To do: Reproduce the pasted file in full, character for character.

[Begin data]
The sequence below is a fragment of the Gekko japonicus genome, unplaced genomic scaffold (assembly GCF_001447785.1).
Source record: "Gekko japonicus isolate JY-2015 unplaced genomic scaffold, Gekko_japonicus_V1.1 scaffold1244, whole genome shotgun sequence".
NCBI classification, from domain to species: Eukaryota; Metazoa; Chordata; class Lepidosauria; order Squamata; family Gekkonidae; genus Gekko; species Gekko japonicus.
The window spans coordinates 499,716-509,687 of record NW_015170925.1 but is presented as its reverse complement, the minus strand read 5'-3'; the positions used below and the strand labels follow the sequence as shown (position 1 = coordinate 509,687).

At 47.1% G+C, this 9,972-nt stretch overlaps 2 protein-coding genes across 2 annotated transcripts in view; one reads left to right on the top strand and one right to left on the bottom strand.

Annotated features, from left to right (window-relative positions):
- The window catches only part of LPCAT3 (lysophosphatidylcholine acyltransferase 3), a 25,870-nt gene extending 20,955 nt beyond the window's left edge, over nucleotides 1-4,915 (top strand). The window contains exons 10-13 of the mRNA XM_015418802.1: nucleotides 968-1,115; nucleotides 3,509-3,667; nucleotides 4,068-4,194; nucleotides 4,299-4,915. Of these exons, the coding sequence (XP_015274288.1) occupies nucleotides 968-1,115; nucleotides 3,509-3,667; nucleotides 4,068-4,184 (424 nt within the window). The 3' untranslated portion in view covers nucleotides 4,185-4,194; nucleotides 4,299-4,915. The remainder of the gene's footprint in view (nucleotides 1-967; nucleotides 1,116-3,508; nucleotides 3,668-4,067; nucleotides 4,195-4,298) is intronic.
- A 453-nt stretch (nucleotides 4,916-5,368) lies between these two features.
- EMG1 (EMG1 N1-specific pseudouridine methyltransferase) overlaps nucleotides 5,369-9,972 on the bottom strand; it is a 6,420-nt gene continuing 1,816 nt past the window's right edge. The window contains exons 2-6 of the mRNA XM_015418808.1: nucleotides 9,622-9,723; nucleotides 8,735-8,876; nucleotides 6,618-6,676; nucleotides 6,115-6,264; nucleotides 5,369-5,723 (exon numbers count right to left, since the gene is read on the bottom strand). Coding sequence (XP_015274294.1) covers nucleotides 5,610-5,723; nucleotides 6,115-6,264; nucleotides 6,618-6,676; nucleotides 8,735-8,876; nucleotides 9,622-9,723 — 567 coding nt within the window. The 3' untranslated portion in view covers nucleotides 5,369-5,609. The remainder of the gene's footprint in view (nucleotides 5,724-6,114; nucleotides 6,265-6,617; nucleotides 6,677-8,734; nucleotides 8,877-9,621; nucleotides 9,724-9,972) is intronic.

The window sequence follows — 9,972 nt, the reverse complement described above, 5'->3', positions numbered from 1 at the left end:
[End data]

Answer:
The sequence below is a fragment of the Gekko japonicus genome, unplaced genomic scaffold (assembly GCF_001447785.1).
Source record: "Gekko japonicus isolate JY-2015 unplaced genomic scaffold, Gekko_japonicus_V1.1 scaffold1244, whole genome shotgun sequence".
NCBI classification, from domain to species: Eukaryota; Metazoa; Chordata; class Lepidosauria; order Squamata; family Gekkonidae; genus Gekko; species Gekko japonicus.
The window spans coordinates 499,716-509,687 of record NW_015170925.1 but is presented as its reverse complement, the minus strand read 5'-3'; the positions used below and the strand labels follow the sequence as shown (position 1 = coordinate 509,687).

At 47.1% G+C, this 9,972-nt stretch overlaps 2 protein-coding genes across 2 annotated transcripts in view; one reads left to right on the top strand and one right to left on the bottom strand.

Annotated features, from left to right (window-relative positions):
- The window catches only part of LPCAT3 (lysophosphatidylcholine acyltransferase 3), a 25,870-nt gene extending 20,955 nt beyond the window's left edge, over nucleotides 1-4,915 (top strand). The window contains exons 10-13 of the mRNA XM_015418802.1: nucleotides 968-1,115; nucleotides 3,509-3,667; nucleotides 4,068-4,194; nucleotides 4,299-4,915. Of these exons, the coding sequence (XP_015274288.1) occupies nucleotides 968-1,115; nucleotides 3,509-3,667; nucleotides 4,068-4,184 (424 nt within the window). The 3' untranslated portion in view covers nucleotides 4,185-4,194; nucleotides 4,299-4,915. The remainder of the gene's footprint in view (nucleotides 1-967; nucleotides 1,116-3,508; nucleotides 3,668-4,067; nucleotides 4,195-4,298) is intronic.
- A 453-nt stretch (nucleotides 4,916-5,368) lies between these two features.
- EMG1 (EMG1 N1-specific pseudouridine methyltransferase) overlaps nucleotides 5,369-9,972 on the bottom strand; it is a 6,420-nt gene continuing 1,816 nt past the window's right edge. The window contains exons 2-6 of the mRNA XM_015418808.1: nucleotides 9,622-9,723; nucleotides 8,735-8,876; nucleotides 6,618-6,676; nucleotides 6,115-6,264; nucleotides 5,369-5,723 (exon numbers count right to left, since the gene is read on the bottom strand). Coding sequence (XP_015274294.1) covers nucleotides 5,610-5,723; nucleotides 6,115-6,264; nucleotides 6,618-6,676; nucleotides 8,735-8,876; nucleotides 9,622-9,723 — 567 coding nt within the window. The 3' untranslated portion in view covers nucleotides 5,369-5,609. The remainder of the gene's footprint in view (nucleotides 5,724-6,114; nucleotides 6,265-6,617; nucleotides 6,677-8,734; nucleotides 8,877-9,621; nucleotides 9,724-9,972) is intronic.

The window sequence follows — 9,972 nt, the reverse complement described above, 5'->3', positions numbered from 1 at the left end: